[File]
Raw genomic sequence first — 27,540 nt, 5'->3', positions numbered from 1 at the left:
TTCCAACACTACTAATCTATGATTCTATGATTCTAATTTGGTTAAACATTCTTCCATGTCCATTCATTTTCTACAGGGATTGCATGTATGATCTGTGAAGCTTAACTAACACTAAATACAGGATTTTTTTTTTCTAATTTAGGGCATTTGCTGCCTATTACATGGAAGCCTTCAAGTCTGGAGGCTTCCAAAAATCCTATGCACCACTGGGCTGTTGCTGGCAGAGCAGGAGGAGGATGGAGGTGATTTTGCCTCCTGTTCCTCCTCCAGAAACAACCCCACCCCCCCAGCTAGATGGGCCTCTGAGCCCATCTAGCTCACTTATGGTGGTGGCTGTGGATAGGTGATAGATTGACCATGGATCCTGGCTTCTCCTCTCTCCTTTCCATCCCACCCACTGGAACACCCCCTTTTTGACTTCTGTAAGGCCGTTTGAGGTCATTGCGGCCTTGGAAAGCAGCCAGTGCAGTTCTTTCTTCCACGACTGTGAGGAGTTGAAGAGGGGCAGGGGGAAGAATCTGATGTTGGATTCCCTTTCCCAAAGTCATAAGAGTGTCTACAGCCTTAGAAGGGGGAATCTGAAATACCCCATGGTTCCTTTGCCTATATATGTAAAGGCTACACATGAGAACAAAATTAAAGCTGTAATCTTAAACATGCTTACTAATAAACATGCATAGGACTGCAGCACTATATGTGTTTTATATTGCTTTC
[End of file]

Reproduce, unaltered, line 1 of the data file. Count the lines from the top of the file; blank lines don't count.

Raw genomic sequence first — 27,540 nt, 5'->3', positions numbered from 1 at the left: